“I Can’t, I’m Watching My Carbs”

You have probably heard someone say they are “watching their carbs” or “not eating carbs”, but what does that really mean? Carbohydrates (or “carbs”) along with proteins and fats, are a major nutrient that gives our bodies energy. Carbohydrates include breads, pastas, cereals, rice, beans, fruits, and vegetables. Baked goods, syrups, soft drinks, and candy are carbohydrates as well. 

Cutting out processed foods and refined carbohydrates could help to reach a healthier weight but our bodies need some carbohydrates to stay healthy. 

The media has created a lot of confusion around carbs, but it’s actually pretty simple. Most of the carbohydrates we eat come in one of two forms: simple or complex.

Simple carbohydrates include candy, sugary drinks, baked goods, syrups, white bread, and white pastas. These foods break down easily and are stored as sugar in the body. If we eat too many of these simple carbohydrates it could lead to weight gain. 

Complex carbohydrates include whole grain pastas, whole wheat breads, vegetables, dairy, beans, legumes, nuts, seeds, and fruits. These foods take longer to break down and give us energy. Unlike simple carbohydrates, these healthier carbs contain fiber and can help you to maintain your weight more easily. Fiber can also keep you feeling full for longer and improve your cholesterol and blood sugar levels.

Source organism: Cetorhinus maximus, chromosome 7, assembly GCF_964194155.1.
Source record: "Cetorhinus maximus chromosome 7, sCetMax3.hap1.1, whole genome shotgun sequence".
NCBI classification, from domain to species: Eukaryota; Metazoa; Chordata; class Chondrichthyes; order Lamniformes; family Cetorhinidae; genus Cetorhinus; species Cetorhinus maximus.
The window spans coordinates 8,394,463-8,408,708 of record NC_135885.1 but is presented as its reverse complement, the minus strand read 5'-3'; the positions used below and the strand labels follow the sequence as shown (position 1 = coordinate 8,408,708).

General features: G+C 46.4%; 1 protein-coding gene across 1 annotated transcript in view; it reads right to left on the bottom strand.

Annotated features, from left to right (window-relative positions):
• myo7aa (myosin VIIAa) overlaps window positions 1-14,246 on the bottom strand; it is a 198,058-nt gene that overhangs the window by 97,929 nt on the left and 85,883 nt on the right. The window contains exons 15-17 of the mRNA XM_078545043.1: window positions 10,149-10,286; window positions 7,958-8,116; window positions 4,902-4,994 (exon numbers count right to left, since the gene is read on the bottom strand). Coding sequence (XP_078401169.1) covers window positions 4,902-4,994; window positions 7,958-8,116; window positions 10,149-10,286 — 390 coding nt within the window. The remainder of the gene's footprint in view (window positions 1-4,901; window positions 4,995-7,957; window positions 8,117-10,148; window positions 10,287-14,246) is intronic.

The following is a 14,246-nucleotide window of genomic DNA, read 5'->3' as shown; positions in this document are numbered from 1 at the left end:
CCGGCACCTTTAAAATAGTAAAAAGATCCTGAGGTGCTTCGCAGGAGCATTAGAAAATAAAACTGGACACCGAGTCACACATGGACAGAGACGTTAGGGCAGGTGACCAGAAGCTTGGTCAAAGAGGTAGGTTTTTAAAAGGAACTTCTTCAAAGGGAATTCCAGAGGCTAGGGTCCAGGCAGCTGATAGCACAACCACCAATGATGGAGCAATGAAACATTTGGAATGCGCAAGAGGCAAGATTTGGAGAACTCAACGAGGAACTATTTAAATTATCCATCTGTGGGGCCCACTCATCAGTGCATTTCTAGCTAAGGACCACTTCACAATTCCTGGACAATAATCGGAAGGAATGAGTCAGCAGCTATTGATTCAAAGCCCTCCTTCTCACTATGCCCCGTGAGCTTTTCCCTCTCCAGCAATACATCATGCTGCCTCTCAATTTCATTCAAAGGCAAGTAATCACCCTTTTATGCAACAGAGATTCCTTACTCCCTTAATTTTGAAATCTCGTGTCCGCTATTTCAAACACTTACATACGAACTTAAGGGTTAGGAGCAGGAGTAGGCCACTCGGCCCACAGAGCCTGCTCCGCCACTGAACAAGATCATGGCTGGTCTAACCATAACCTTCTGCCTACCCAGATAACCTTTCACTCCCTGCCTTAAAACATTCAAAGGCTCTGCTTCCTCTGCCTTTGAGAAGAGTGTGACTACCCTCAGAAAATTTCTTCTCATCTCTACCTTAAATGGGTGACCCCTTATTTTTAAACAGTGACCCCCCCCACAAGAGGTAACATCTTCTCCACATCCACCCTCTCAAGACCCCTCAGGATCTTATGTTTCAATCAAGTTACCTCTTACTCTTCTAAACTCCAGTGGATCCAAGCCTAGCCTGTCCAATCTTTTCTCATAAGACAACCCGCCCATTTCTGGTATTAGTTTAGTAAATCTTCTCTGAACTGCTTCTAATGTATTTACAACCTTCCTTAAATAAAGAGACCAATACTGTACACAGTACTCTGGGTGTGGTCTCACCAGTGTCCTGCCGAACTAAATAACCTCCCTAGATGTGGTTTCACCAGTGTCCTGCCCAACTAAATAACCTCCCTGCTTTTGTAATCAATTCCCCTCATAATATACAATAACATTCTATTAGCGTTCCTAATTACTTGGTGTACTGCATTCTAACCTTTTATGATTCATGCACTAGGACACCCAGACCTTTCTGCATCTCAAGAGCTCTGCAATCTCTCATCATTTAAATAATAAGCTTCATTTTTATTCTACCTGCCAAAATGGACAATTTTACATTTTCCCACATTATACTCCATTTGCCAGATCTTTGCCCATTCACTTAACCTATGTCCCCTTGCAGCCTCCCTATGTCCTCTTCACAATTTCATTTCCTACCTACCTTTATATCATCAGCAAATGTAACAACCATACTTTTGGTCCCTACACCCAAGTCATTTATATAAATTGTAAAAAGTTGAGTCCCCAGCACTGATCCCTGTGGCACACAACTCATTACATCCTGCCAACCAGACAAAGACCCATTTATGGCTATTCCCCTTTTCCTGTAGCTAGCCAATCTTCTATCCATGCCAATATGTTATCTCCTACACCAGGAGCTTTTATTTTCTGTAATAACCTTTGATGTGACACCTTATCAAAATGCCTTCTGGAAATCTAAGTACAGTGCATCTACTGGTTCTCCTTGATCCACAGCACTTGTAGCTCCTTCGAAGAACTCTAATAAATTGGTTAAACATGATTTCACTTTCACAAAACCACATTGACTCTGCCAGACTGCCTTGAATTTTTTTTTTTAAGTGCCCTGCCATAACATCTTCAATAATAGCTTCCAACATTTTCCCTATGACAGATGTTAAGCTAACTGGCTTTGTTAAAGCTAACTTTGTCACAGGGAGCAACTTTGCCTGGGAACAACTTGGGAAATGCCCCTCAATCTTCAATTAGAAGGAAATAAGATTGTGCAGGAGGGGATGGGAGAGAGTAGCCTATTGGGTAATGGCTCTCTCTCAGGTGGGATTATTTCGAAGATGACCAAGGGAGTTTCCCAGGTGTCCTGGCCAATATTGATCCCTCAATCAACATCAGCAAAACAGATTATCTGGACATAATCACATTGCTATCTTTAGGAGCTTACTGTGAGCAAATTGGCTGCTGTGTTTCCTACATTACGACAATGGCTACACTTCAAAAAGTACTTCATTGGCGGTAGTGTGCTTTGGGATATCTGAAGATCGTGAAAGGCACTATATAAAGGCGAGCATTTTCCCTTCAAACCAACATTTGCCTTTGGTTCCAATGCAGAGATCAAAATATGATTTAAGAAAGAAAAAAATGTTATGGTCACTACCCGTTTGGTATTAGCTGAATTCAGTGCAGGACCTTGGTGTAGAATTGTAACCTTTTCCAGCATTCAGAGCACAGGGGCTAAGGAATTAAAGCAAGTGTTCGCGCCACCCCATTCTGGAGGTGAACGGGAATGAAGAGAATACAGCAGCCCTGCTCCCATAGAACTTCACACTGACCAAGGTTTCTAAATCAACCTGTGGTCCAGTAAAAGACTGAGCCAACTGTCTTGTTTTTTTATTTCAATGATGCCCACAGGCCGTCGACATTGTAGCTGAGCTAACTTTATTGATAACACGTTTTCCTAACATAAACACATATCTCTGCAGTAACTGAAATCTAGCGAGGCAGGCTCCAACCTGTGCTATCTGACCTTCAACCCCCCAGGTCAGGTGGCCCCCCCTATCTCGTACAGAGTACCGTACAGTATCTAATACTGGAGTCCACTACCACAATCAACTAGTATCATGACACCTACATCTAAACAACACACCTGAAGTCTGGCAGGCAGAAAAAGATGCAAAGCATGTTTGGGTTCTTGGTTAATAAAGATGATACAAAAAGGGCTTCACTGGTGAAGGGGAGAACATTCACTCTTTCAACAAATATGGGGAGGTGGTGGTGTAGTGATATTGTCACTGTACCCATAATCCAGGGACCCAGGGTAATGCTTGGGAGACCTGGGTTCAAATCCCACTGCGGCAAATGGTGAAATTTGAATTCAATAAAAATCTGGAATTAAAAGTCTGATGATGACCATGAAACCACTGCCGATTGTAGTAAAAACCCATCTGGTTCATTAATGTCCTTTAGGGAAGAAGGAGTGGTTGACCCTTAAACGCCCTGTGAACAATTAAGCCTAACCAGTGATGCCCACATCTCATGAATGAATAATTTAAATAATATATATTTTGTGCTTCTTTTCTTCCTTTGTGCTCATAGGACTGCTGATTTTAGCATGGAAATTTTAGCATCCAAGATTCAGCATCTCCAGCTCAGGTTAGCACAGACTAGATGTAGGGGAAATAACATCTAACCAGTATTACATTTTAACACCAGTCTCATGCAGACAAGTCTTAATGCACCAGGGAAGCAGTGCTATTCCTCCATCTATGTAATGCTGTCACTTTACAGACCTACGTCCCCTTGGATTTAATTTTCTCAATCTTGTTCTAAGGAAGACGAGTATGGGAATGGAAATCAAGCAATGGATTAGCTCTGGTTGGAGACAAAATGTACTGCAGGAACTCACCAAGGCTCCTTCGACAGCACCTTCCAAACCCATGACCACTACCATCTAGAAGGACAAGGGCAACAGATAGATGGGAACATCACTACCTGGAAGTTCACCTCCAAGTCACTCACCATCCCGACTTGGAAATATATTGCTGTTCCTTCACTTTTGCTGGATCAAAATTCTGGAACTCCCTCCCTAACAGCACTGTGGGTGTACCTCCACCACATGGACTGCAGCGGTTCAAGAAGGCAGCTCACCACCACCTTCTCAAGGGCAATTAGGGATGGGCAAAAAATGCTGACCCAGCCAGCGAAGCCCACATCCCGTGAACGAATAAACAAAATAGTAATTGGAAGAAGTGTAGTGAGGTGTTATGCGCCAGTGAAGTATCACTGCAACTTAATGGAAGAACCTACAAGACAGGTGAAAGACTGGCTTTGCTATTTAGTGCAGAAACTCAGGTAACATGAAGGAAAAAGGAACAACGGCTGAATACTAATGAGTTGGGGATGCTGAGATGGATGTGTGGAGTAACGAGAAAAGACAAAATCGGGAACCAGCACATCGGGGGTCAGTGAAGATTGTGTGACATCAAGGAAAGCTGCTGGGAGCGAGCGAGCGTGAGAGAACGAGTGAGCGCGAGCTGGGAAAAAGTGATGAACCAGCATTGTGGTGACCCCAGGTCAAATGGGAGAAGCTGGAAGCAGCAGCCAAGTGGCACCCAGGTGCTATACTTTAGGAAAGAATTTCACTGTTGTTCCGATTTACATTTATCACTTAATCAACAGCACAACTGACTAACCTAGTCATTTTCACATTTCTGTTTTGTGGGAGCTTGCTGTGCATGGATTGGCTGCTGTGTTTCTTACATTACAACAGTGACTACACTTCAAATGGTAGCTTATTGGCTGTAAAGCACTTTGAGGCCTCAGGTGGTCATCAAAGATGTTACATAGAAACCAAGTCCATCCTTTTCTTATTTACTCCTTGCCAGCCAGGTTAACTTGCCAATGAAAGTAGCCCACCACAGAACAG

So the next time you consider “cutting your carbs”, try including “complex” carbs such as brown rice, whole grain pasta, sweet potatoes, beans, and oats into your diet instead. 

Here is a sample dinner menu for getting complex carbohydrates in your diet:

  • 5 ounces grilled chicken breast
  • 1 cup spinach salad
  • 1 baked sweet potato
  • 1 whole wheat dinner roll
  • 1 cup unsweetened applesauce

Here’s to happy and healthy eating!
-Logan, EFNEP student employee

Source: https://medlineplus.gov/ency/article/002469.htm


Fifteen Minute Bean Soup

Fifteen Minute Bean Soup

Makes 8, One Cup Servings


1 can low-sodium tomatoes, diced

1 can low-sodium great northern beans, rinsed and drained

1 small onion, diced

1 can low sodium chicken broth (or 2 cups of water and one bouillon cube)

1 teaspoon garlic powder

1 10 ounce package frozen spinach

½ cup whole wheat pasta, uncooked


  1. In a 2 -quart saucepan, combine all ingredients except spinach and pasta. Allow to boil.
  2. Add spinach and stir to break up as spinach thaws and mixture returns to a boil.
  3. Stir in the pasta and simmer until macaroni is tender, about 6-8 minutes.

Nutrition information per serving

121 calories, Total Fat 1g, Saturated Fat 0g, Protein 6g, Total Carbohydrate 24g, Dietary Fiber 5g, Sodium 196mg.